As much as I love some of the online initiatives that General Electric's
I'm not talking about NBC's decision to team up with Fox to launch a video-sharing website. I completely understand NBC's desire to have a heartier say in the way that its popular prime-time programming is dispensed. Hulu is set to begin a private beta this month, and as long as it's not overly restrictive or commercialized, it should be a hit.
What concerns me are some of the moronic things that NBC has done in tearing down its presence from popular online hubs like Google's
Return to sender
Let's tackle the YouTube mess first. You may have heard that the NBC promotional videos that were streaming through YouTube a few days ago have been removed. It's worse than that. Go to youtube.com/nbc and you will find a big red "This channel is not available" warning. In other words, NBC didn't just take down its videos. It deleted the channel.
How stupid is that? NBC's channel may not have been as popular as the one offered by CBS
Think about this logically. Hulu is still not in open beta. Wouldn't you think that it would be in NBC's best interest to keep the YouTube channel going, if only to have free access to tens of thousands of fans to let them know it's filling out a change-of-address card?
Even if this is a prelude to following Viacom's
YouTube was offering NBC a platform for free publicity. More than that, NBC could actually profit from the free promotional activity by partnering with YouTube to get a piece of the ad revenue action. Instead, NBC decided to blow up the bridge.
That's just nuts. It comes just weeks after NBC bolted from Apple -- where it accounted for 30% of the television shows sold through iTunes -- and set up shop at the lesser-known Amazon.com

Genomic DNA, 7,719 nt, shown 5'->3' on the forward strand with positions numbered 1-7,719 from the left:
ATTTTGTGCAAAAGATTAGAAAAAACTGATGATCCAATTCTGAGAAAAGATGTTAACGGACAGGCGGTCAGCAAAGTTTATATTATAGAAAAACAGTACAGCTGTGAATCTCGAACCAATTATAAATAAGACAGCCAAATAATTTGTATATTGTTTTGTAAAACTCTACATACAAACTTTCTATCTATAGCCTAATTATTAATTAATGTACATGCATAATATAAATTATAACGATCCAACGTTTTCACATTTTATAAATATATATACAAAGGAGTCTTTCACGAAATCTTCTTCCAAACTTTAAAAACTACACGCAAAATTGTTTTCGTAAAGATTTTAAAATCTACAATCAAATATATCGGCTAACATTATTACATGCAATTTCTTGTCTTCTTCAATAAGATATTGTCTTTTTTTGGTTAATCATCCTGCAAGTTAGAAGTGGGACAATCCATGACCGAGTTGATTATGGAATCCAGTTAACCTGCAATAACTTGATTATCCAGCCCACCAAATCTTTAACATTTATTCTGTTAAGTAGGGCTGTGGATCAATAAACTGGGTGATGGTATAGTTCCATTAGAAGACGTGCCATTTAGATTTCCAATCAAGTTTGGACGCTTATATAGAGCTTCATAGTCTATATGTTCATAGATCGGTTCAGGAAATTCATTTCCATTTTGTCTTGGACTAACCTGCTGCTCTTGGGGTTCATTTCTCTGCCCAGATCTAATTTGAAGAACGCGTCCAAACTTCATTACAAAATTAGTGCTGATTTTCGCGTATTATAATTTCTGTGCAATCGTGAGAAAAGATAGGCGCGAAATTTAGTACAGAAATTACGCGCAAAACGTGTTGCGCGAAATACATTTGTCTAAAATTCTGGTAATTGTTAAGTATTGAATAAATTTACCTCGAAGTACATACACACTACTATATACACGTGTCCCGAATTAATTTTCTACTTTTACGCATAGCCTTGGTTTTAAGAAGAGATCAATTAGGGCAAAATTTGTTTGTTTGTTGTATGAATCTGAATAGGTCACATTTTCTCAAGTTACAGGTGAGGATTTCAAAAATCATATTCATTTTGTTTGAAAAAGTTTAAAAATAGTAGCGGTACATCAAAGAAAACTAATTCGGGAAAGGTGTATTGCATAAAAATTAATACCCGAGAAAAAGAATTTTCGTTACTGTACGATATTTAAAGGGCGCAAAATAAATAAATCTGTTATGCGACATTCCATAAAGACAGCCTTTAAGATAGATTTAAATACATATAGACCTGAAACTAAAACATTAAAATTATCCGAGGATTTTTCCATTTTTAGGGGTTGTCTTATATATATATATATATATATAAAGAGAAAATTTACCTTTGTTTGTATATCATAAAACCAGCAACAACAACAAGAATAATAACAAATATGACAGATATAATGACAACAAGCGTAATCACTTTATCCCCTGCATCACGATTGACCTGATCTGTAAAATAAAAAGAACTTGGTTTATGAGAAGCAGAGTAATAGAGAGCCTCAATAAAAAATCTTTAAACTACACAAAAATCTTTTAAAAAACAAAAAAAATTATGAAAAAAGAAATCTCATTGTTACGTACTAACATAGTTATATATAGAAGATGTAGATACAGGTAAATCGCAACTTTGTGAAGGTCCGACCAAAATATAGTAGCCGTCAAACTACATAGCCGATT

Ground control to Major Dumb
It all boils down to control. I get it. However, NBC also has control over what it serves up on Apple, Amazon, and YouTube. The quest for exclusivity has brought out some peculiar eccentricities in NBC's DNA. It's not very flattering.
"Want to get paid to run your free promo clips?" YouTube asks.
"No, thanks," NBC counters.
"Want to get paid to sell your shows as downloads?" Apple asks.
"No, thanks," NBC counters.
"How much longer before we get an open beta of Hulu?" consumers ask.
"No comment," NBC counters.
"Aren't you supposed to leave bread crumbs, so you can find your way back in case you need to?" I ask.
"What are bread crumbs?" NBC counters.
No network is an island, but NBC certainly seems to be acting like it wants to be shipwrecked.
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Longtime Fool contributor Rick Munarriz is a fan of 30 Rock and The Office, but little else on NBC this season. He does not own shares in any of the companies in this story, except for TiVo. He is also part of the Rule Breakers newsletter research team, seeking out tomorrow's ultimate growth stocks a day early. The Fool has a disclosure policy.